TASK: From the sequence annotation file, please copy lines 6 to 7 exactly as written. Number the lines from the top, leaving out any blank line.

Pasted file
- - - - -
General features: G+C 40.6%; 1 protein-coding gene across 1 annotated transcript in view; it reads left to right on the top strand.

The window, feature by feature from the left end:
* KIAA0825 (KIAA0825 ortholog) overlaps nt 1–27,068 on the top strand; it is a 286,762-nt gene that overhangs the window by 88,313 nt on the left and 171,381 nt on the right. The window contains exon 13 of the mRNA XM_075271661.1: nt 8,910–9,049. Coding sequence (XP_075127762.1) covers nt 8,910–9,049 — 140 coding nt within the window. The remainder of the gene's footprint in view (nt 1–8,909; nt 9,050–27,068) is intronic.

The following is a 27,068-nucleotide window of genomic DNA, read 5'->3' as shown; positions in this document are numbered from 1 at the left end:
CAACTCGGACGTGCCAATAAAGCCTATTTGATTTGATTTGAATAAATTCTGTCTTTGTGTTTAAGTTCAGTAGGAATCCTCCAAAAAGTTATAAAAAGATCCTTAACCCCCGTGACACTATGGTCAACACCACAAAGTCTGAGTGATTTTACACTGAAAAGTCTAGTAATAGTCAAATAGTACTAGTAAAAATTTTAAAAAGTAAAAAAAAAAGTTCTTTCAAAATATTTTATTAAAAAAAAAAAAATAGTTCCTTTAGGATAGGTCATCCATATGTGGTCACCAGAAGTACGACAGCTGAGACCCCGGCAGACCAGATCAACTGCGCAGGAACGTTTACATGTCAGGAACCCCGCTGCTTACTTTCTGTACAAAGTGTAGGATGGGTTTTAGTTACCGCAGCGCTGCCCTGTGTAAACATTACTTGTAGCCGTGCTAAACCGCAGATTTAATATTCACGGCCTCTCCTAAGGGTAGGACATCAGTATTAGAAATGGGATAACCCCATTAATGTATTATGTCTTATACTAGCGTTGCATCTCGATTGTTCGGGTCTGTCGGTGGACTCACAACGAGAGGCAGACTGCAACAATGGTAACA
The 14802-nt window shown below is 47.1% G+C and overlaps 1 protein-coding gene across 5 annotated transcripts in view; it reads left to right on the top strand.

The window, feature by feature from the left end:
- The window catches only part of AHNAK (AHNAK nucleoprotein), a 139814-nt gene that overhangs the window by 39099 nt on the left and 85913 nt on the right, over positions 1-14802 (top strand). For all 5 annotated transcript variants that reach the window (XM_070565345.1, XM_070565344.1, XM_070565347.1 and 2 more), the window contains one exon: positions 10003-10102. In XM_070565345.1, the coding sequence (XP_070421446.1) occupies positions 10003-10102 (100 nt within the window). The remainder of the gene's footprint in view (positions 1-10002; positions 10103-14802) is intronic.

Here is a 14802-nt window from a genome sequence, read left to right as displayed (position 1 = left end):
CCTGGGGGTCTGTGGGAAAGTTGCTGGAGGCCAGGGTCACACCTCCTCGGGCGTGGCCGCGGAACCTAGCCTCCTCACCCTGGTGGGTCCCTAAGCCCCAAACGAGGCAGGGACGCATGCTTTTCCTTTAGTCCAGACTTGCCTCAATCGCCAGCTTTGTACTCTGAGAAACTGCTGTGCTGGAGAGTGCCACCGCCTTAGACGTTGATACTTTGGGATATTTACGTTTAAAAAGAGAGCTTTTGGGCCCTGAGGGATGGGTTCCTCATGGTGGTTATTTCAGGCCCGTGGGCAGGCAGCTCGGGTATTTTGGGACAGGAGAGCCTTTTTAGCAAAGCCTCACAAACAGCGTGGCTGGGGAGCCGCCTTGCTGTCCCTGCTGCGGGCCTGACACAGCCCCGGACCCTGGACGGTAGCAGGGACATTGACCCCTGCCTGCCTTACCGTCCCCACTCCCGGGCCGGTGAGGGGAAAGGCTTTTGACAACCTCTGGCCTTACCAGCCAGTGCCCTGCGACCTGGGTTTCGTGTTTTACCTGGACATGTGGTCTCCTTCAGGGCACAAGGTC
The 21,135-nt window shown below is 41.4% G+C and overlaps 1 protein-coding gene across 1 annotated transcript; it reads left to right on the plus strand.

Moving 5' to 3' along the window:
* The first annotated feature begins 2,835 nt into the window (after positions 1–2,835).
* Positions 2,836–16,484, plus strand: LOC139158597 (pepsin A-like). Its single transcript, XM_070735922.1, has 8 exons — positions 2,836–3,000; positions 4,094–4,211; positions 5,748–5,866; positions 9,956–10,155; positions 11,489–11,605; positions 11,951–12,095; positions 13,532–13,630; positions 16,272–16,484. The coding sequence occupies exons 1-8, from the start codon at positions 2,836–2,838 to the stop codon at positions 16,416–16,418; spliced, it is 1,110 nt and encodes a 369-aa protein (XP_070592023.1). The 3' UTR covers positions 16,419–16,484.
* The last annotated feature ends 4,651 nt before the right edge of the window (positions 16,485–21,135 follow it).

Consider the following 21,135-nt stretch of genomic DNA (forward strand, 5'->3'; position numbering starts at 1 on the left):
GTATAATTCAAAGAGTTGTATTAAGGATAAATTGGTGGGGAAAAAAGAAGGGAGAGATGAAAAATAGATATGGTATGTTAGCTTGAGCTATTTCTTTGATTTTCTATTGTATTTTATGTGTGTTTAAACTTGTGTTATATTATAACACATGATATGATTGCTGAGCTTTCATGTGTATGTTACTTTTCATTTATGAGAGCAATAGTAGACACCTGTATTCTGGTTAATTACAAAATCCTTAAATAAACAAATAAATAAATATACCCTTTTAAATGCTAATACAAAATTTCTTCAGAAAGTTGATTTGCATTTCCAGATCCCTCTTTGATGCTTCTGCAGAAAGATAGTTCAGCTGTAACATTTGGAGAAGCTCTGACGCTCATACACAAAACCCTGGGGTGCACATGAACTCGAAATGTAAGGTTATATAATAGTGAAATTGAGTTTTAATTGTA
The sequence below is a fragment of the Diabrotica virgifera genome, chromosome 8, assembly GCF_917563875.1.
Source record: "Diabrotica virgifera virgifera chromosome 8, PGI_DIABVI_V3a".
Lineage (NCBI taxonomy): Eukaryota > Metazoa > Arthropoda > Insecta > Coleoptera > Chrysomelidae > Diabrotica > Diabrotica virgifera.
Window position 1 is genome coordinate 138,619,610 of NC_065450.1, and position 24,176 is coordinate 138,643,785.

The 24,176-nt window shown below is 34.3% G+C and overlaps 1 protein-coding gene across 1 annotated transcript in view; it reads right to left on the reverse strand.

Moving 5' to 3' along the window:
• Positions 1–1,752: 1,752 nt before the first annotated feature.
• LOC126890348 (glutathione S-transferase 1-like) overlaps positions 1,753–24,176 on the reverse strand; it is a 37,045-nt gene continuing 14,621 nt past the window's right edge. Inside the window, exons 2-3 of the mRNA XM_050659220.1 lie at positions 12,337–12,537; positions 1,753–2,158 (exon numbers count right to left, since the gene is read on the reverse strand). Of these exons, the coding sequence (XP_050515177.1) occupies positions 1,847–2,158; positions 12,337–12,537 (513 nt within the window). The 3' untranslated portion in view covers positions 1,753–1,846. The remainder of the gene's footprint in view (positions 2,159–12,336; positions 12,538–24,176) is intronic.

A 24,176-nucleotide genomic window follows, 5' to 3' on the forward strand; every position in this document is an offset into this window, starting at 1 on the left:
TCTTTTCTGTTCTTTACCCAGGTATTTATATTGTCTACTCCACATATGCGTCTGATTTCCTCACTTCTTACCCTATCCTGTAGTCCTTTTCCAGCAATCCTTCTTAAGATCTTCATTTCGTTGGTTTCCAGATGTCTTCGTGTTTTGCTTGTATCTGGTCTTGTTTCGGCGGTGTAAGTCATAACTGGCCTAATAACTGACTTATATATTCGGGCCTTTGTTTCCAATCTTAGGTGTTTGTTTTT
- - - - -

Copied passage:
The 14802-nt window shown below is 47.1% G+C and overlaps 1 protein-coding gene across 5 annotated transcripts in view; it reads left to right on the top strand.

The window, feature by feature from the left end: